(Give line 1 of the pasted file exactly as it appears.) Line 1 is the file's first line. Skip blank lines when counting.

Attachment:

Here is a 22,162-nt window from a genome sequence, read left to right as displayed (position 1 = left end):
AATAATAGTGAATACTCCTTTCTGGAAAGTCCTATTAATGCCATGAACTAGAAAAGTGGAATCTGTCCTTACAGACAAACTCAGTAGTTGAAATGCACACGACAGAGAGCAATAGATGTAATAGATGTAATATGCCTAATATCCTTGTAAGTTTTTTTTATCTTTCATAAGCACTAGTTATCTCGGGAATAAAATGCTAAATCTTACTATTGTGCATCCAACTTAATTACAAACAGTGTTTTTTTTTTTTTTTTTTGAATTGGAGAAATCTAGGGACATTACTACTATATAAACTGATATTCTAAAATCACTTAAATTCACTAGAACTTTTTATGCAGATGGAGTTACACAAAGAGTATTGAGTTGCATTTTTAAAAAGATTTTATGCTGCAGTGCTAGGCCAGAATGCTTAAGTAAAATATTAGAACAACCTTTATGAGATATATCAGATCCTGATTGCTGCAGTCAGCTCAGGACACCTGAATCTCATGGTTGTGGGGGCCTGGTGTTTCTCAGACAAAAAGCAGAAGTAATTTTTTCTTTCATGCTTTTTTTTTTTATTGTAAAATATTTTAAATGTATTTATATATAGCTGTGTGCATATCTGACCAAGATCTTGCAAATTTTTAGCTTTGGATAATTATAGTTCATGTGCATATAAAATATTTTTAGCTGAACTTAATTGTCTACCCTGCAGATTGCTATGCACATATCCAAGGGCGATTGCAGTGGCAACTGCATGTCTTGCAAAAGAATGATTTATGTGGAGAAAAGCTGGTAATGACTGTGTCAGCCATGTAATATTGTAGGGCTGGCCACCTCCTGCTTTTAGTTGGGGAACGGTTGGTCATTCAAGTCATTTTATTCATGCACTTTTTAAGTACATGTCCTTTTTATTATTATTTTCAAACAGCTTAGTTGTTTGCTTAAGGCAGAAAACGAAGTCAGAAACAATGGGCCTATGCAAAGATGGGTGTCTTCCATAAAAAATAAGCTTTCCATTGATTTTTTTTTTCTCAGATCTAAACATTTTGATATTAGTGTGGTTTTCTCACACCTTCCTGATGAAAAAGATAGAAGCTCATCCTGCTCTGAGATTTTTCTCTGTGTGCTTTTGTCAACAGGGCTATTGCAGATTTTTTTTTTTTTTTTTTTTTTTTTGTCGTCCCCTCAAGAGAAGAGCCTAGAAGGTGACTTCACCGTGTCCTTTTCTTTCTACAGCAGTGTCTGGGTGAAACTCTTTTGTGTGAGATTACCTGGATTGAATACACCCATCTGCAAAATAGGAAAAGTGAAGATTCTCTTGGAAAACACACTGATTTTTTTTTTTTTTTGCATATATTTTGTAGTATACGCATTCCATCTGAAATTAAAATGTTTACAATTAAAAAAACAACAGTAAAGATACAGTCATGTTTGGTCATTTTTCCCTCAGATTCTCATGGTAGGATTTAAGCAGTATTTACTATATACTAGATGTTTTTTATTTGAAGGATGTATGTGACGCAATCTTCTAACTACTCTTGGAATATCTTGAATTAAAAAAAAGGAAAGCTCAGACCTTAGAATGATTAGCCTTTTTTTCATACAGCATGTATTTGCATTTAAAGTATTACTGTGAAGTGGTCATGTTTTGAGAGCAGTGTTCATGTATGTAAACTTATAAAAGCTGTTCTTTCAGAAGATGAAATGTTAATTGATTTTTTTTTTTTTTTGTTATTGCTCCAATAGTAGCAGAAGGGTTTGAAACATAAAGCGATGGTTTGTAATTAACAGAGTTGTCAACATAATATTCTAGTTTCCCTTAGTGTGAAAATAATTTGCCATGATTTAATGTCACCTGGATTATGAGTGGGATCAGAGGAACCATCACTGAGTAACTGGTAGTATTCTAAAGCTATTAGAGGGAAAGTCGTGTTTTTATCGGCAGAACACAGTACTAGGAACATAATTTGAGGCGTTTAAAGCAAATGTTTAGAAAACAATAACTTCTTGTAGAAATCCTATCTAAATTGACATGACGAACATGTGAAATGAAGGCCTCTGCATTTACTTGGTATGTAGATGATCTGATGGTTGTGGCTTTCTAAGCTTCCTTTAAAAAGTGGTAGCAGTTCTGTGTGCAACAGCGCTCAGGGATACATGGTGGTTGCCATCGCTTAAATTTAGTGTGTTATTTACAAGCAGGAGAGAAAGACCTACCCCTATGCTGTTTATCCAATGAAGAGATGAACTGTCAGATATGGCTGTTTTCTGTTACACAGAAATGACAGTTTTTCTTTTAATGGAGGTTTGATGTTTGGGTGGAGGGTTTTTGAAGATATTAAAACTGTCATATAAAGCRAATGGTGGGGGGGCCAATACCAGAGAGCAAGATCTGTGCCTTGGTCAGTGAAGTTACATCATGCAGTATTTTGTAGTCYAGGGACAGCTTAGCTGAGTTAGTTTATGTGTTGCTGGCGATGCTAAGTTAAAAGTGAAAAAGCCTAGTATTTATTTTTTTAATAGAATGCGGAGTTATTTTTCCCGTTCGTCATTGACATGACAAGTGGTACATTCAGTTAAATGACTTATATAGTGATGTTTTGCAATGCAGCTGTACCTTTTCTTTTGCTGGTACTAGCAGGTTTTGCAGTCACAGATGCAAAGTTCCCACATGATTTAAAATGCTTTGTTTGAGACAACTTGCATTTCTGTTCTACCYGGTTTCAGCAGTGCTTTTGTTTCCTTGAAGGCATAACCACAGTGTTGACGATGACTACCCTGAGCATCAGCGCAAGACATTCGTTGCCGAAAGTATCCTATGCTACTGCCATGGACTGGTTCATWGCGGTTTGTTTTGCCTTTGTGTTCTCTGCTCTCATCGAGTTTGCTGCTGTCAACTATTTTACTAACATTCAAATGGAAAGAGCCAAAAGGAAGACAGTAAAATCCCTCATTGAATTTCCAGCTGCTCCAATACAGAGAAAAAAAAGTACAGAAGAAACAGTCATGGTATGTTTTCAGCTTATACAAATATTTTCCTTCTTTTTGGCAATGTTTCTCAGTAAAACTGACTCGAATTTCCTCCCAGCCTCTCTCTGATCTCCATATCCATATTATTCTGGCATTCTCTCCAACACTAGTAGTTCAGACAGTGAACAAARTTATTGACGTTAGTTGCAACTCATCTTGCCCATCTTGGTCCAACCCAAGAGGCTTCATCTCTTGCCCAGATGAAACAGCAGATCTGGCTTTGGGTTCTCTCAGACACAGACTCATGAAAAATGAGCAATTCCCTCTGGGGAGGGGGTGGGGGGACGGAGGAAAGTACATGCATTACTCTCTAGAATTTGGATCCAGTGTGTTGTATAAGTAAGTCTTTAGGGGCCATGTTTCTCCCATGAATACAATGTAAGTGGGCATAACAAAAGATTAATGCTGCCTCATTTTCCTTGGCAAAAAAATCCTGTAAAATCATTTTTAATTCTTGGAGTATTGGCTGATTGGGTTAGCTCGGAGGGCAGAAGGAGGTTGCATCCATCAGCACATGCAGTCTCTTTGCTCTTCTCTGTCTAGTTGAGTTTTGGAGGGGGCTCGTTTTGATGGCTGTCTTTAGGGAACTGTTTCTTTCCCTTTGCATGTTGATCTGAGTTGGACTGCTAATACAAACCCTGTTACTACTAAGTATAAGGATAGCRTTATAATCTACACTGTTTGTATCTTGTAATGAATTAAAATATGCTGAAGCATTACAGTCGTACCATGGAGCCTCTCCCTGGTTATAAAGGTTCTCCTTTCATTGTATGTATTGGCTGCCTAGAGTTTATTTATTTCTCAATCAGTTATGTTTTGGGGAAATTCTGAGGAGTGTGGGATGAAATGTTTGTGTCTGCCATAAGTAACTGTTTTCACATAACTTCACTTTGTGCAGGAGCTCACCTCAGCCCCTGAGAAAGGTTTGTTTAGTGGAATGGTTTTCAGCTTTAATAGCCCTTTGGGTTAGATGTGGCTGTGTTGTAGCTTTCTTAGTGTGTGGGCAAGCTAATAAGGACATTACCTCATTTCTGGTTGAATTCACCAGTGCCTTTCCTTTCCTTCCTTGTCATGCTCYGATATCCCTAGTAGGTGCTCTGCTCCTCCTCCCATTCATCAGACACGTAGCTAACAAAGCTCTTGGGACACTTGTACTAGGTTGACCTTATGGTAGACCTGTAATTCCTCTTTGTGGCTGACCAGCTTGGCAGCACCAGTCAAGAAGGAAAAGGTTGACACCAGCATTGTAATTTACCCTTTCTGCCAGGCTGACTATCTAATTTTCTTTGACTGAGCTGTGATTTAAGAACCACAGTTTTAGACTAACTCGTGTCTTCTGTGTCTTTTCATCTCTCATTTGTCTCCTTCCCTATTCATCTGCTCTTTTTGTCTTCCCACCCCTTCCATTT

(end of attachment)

Here is a 22,162-nt window from a genome sequence, read left to right as displayed (position 1 = left end):